MIB Alumni Nathan Cohen-Fournier (MIB’ 17): The Place I Call Home
Not every MIB journey is the same. Alumni wind up at major consulting firms, multinational corporations, international organizations, foundations, governments, and everything beyond and in between. One of the more unique journeys belongs to Nathan Cohen-Fournier (MIB ’17). Building on his work as part of the Global Research Fellowship, Nathan took a job in the remote region of Nunavik, in the northern reaches of Quebec. There he works as the Socio-Economic Development Officer for Makivik Corporation. Part of his charge there? The design and implementation of a youth entrepreneurial strategy in Nunavik — exactly what his research through IBGC looked at in the first place.
Not everyone comes to Fletcher looking to promote entrepreneurship deep in the tundra, but with the skills you’ll learn on campus, a healthy dose of passion, and a lot of hard work, the MIB can take you to places you never even knew you wanted to go.
Learn more about Nathan, his journey to Nunavik, and the exciting work he is doing.
On May 30, 2016, I discovered Nunavik for the very first time.
Two years later, as I write from Kuujjuaq [the Great River], my gaze is drawn to the outdoors. My mind wanders through the stillness and along the gentle curves of the tundra. Truth be told, I did not expect to live in the North, where delicate snowflakes and wandering ice sheets fill the landscape with a silent beauty. Even as June approaches and cherry blossoms have long faded in other parts of the world, Nunavik awakes slowly from the long winter.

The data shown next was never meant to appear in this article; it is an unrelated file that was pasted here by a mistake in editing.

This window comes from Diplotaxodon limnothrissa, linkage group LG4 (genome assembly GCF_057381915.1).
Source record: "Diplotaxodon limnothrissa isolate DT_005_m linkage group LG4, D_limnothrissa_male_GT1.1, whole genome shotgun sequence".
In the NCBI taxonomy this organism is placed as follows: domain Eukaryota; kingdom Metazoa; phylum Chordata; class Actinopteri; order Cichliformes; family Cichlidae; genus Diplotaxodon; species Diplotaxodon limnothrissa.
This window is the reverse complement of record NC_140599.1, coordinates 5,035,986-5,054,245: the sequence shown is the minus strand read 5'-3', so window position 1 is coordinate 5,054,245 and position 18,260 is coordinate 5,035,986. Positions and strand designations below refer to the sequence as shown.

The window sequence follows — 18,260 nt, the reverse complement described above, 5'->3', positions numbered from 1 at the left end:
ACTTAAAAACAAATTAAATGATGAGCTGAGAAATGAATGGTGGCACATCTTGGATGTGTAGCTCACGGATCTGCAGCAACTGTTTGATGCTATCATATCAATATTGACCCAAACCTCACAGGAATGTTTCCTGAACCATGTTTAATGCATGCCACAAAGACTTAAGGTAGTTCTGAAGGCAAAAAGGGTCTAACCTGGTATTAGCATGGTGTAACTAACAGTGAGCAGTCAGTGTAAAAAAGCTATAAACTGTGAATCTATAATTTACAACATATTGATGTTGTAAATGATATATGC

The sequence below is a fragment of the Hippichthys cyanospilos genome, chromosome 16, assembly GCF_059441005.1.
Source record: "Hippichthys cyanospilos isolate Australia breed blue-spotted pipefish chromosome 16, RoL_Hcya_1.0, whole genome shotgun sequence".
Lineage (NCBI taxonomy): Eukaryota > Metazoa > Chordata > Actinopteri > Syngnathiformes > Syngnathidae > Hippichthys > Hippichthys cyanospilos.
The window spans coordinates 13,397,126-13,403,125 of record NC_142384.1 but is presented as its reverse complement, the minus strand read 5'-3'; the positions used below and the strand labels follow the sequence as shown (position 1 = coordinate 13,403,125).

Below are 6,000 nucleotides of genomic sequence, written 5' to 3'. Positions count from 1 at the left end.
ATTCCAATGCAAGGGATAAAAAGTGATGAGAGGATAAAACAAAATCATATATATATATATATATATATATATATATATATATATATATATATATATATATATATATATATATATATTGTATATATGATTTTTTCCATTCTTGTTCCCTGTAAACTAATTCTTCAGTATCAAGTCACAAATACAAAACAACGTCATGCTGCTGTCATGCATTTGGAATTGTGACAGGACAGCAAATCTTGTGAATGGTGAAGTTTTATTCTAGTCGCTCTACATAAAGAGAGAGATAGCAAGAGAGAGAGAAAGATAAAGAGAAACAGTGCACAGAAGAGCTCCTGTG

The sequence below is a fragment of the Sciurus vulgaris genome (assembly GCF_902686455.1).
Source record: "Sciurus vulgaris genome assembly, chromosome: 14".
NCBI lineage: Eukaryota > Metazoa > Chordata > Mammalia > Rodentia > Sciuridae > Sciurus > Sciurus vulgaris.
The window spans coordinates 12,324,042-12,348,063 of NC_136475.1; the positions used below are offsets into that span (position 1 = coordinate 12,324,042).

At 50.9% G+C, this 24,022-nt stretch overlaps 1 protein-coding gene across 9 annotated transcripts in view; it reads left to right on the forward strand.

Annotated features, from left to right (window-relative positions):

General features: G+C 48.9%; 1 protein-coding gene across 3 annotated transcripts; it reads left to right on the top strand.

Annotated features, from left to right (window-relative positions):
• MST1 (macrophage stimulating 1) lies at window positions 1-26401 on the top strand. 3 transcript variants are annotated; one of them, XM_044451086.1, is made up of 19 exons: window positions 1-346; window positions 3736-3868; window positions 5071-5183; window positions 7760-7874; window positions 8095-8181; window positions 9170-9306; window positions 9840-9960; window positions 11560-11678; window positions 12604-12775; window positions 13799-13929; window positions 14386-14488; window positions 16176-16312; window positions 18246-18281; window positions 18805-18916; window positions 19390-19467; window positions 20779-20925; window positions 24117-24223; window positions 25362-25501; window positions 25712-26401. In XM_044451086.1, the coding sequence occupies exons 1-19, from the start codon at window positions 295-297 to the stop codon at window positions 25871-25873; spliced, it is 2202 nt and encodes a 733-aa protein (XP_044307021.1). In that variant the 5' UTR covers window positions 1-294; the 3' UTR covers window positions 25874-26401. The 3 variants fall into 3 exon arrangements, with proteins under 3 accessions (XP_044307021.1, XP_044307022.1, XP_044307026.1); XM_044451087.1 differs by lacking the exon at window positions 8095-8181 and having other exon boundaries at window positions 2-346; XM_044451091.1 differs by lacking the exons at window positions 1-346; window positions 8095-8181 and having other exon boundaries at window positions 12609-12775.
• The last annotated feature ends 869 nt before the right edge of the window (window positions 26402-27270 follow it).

What brought me back here?
When the opportunity presented itself to take up a position in Kuujjuaq, I naively thought that getting away from the concrete jungle could help me find peace. I thought that, in a remote community, the pace would slow down and that I’d be able to touch the essence of life in a more authentic, simple way. Don’t get me wrong, I love cities. The unique amalgam of colours, scents and noises. The chaotic embrace of a bustling street market. The sweet taste of anonymity. I was looking for something different, a place where I would be more vulnerable.